The video demonstrated that the project works well and is fun to use. In its absurdity, it playfully explores the often misunderstood relationships between form and function quite eloquently.
The BeetBox is a simple instrument that allows users to play drum beats by touching actual beets. It is powered by a Raspberry Pi with a capacitive touch sensor and an audio amplifier in a handmade wooden enclosure.2. The Brief: Summarize the problem you set out to solve. What was the context for the project, and what was the challenge posed to you?
Despite incredible advances in technology in recent decades, our primary means of interaction with our electronics are antiquated. Keyboards and monitors have gotten thinner and sleeker, but we're still clicking mechanical keys while staring at glowing rectangles, as we have been for over forty years. Even modern touch screens (as they are most commonly used) are a step backward because they generally rely on virtual analogs of the same mechanical buttons without any of the tactility of the original—not to mention the fact that we've yet to escape glowing rectangles.3. The Intent: What point of view did you bring to the project, and were there additional criteria that you added to the brief?
BeetBox is primarily an exploration of perspective and expectations. I’m particularly interested in creating complex technical interactions in which the technology is invisible—both in the sense that the interaction is extremely simple and in the literal sense that no electronic components can be seen.4. The Process: Describe the rigor that informed your project. (Research, ethnography, subject matter experts, materials exploration, technology, iteration, testing, etc., as applicable.) What stakeholder interests did you consider? (Audience, business, organization, labor, manufacturing, distribution, etc., as applicable)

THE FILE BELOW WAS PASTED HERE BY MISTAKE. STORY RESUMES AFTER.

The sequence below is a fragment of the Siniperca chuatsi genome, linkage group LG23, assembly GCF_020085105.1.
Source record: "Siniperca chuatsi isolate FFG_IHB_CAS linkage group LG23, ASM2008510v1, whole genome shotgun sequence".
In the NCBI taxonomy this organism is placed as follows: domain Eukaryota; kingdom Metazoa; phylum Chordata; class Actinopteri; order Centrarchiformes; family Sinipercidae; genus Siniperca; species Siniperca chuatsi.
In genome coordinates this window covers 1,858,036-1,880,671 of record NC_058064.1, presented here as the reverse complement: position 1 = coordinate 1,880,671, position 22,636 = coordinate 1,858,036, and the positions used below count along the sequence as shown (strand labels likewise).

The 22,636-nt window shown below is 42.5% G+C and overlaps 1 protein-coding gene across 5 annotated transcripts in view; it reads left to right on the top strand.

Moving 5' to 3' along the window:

Developing the BeetBox required the synthesis of disparate skills in craft, design and software development. The selection of quality, natural materials was of major importance, as was the physical design of the box itself—particularly so that it was both useable and aesthetically pleasing from all angles. Both the design and the internals went through several iterations. The original prototype used the same touch sensor as the final version, but included a microcontroller connected to an external laptop for sound generation, which compromised the experience of a "magical" interaction. Only once all of the electronic components were enclosed in the box did the effect really take hold.5. The Value: How does your project earn its keep in the world? What is its value? What is its impact? (Social, educational, economic, paradigm-shifting, sustainable, environmental, cultural, gladdening, etc.)
While as a product the BeetBox is essentially a novelty, it demonstrates the possibility of a technological future comprised not of sterile glass and glowing buttons, but of warm, natural materials and familiar human gestures. Technology is at its best when it is utterly invisible.